A brief look at Iran's new presidential cabinet
Following the two widespread uprisings of 2017 and 2019, Iran's supreme leader, Ali Khamenei, announced that he would prefer a young Hezb'allah government in power to overcome economic and social crises.
In this speech, he emphasized the characteristics of Qassem Soleimani as a model for the young Hezb'allah government of his preference.
With the rubout of Qassem Soleimani by U.S. forces, Khamenei chose Ibrahim Ra'isi. According to Amnesty International, he was a member of the Death Committee in the 1988 massacre of political prisoners because of his loyalty to the regime's barbaric values. To pave the way for Raisi's presidency, Khamenei used his Guardian Council Apparatus to disqualify the presidential candidates deemed to offer any rivalry to Raisi. Even Ali Larijani, the former speaker of Iran's parliament and an advisor to Khamenei, was disqualified.
On August 11, Raisi presented the names of his Cabinet to parliament. A look at the composition and characteristics of the members of the new Cabinet reveals Khamenei's goals in the current situation.
Raisi's Cabinet composition
Women and religious minorities have no place in his all-male Cabinet. His Cabinet consists of individuals with heavy military, security, intelligence, and heartless individuals, never seen in any of the previous governments in Iran. There are eight ministers from the Revolutionary Guards and two ministers from the army in Raisi's Cabinet. Raisi, more than less, has mainly the ministers who served in Ahmadinejad's Cabinet. Raisi's Cabinet is frequently referred to as Mahmoud Ahmadinejad's third Cabinet. Ahmadinejad served two terms as president.
Raisi is currently on the U.S. and international sanctions list for human rights violations. Furthermore, in the words of Amnesty International secretary-general, Raisi should be tried for his involvement in crimes in Iran instead of sitting on the president's chair. Khamenei was well aware of all internal and international risks and challenges regarding the appointment of Raisi as Iran's next president. However, to continue the life of its regime, he needed the most oppressive and brutal individual who could crack down on possible widespread uprisings with ruthless determination and cruelty. This individual happened to be Raisi. Khamenei banned the import of vaccines from France, Britain, and the United States, letting coronavirus spread freely through the cities and towns in Iran. The regime leadership hoped it would bring the people to the brink of collapse, so no one could even think of participating in anti-regime gatherings, demonstrations, and strikes. Based upon the goal of quashing any opposition to the regime, Raisi outlined a foreign policy reflecting the importance of protecting the regime first.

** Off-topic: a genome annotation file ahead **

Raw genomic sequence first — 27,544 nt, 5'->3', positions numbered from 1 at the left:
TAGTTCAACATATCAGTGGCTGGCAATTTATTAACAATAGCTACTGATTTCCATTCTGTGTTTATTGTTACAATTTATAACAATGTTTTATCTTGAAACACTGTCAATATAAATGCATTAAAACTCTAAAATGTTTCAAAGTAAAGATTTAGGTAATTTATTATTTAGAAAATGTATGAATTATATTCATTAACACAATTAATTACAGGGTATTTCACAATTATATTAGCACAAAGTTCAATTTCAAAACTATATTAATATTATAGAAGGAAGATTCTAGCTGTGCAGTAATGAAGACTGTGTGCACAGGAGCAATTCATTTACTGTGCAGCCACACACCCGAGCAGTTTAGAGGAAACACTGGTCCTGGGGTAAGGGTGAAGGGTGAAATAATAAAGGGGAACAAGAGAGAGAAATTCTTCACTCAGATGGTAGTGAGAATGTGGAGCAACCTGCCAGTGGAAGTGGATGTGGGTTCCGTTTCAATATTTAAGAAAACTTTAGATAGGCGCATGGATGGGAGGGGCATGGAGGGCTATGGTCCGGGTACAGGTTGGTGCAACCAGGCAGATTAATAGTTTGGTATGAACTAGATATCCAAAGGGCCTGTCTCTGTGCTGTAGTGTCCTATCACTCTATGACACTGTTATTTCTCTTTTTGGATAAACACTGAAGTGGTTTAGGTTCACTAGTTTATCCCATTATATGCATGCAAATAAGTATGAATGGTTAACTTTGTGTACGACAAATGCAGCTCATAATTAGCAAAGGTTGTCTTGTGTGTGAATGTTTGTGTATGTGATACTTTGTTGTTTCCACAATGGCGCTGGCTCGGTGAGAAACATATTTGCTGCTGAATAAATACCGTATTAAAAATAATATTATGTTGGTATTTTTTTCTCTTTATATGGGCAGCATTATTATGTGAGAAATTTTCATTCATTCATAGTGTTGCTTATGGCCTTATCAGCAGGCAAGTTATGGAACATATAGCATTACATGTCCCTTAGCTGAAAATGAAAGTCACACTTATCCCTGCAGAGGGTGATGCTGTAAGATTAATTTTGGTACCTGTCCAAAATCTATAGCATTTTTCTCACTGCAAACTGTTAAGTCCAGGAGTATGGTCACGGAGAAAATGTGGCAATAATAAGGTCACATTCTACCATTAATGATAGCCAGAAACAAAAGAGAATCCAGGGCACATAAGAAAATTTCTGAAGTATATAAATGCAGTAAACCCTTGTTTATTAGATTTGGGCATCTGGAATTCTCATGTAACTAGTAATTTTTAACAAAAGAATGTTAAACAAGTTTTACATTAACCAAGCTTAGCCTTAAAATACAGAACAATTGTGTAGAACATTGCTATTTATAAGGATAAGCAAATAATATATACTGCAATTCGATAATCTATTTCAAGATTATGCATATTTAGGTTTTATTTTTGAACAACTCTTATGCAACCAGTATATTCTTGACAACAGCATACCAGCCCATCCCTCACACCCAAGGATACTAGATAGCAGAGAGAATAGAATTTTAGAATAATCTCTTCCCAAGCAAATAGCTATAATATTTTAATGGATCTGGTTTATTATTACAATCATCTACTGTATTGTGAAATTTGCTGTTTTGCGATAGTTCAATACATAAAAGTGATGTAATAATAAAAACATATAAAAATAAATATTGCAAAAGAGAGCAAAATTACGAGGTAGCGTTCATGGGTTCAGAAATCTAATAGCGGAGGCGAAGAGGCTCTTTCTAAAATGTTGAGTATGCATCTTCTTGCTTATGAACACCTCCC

"In foreign policy, we will continue the foreign policy of Qassem Soleimani, the former commander of the Quds Force," said Foreign Minister Ibrahim Ra'isi, while reviewing his plans in the regime parliament's security commission. Qassem Soleimani's policy, known as the "victory in terror," means that goals can be achieved through terrorism and interference in other countries and the strengthening of missiles and nuclear weapons. In foreign policy, Abdullahian has always pursued the same policy in the region at the foreign ministry. Therefore, from now on, the world should expect a higher level of regional meddling by Iran, disruption of oil flow in the Persian Gulf, terrorist activities, and the arrest of dual citizens.